How many times during the day do you find yourself reaching for your phone? Maybe you just checked to see what time it was but suddenly you’re checking Instagram or Twitter or browsing the internet or looking at cat videos on YouTube.

There’s nothing inherently wrong with any of this, of course, but of late I’ve begun to wonder is this where I want my attention to focus?

If I was watching a film or reading a book, I would often find myself mindlessly reaching for my phone – I couldn’t seem to go for 20 minutes without needing to check Instagram or Twitter. (I’m not on Facebook or Meta or whatever it’s called now.) I deliberately chose not to download TikTok because I know it would be the end of me and I would finally be subsumed into the Matrix.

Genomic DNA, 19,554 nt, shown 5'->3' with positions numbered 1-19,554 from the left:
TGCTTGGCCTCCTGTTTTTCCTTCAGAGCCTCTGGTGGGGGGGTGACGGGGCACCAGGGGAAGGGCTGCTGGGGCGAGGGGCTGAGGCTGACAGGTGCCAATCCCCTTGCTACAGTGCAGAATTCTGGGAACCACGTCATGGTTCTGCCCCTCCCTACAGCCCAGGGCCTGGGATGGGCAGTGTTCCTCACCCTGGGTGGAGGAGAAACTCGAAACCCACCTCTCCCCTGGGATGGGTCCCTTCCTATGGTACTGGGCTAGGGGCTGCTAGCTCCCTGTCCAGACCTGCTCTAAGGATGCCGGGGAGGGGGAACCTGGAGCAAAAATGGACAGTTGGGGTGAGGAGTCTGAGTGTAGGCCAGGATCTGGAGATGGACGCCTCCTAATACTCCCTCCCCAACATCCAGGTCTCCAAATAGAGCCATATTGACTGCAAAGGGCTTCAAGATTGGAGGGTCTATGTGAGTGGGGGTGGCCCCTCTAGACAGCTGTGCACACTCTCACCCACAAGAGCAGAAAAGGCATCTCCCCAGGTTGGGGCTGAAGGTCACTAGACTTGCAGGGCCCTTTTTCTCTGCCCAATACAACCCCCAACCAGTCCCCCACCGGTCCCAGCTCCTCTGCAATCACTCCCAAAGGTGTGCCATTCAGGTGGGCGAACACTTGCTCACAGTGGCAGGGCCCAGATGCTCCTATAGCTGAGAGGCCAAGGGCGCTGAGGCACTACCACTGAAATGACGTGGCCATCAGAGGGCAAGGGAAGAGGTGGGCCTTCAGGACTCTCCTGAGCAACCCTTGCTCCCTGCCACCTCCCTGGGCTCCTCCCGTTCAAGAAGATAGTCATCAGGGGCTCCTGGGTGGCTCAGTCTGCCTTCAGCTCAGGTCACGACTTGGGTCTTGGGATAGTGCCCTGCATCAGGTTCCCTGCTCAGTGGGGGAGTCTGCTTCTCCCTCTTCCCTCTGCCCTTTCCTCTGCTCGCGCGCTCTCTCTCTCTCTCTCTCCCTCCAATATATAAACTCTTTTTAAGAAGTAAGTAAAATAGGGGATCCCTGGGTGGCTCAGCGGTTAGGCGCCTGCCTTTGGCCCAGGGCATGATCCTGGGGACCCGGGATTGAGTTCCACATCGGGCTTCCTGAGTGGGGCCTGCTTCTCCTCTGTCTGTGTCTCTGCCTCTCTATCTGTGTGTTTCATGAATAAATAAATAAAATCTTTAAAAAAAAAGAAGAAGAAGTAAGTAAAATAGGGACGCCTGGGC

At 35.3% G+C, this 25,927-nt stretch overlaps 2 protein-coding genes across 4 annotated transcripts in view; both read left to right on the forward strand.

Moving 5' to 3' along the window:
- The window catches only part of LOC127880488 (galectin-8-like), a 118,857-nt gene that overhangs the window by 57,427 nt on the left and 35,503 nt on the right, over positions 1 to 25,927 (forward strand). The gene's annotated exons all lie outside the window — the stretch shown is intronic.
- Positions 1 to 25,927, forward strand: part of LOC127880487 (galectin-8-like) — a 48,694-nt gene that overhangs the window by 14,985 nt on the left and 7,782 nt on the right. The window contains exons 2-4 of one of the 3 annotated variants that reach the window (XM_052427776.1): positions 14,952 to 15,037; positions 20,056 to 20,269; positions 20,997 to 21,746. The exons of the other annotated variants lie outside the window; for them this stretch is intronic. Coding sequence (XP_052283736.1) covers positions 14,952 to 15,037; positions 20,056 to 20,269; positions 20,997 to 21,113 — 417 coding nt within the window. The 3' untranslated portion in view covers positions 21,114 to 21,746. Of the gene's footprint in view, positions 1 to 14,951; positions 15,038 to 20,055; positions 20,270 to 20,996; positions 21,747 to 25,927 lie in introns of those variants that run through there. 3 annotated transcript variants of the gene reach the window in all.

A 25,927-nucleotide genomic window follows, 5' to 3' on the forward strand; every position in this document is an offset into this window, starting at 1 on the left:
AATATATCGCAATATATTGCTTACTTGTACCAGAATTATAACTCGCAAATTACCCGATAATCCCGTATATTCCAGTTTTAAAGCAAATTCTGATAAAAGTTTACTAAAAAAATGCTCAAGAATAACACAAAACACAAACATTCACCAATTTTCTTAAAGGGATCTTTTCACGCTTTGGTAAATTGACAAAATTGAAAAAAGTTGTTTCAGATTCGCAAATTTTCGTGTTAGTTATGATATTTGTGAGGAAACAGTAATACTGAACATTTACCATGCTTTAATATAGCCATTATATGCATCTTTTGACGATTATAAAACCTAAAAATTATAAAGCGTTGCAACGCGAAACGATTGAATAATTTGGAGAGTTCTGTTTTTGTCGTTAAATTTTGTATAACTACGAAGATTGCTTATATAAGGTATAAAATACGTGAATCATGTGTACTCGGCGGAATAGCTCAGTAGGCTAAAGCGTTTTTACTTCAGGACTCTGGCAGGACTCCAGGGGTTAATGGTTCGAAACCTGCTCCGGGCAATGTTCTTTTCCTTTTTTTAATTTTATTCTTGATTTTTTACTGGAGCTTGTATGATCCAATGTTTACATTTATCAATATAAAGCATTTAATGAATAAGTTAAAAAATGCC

Pure distraction

But here’s the thing, none of this was bringing me joy. Quite the opposite. It was causing me anxiety. If I tweeted something I would worry about it being misinterpreted or misunderstood or taken out of context.

It got to a point where I would feel anxious if a lot of people started replying to my tweets.

Invariably, I would end up deleting the tweets in question. I just didn’t want to interact with people – even people who agreed with me – which, of course, defeats the entire purpose of social media.

If a tweet got mostly positive responses, I would end up focusing on the small number of negative ones. This was probably a symptom of my more lugubrious tendencies, being, as I am, a confirmed member of team glass half empty.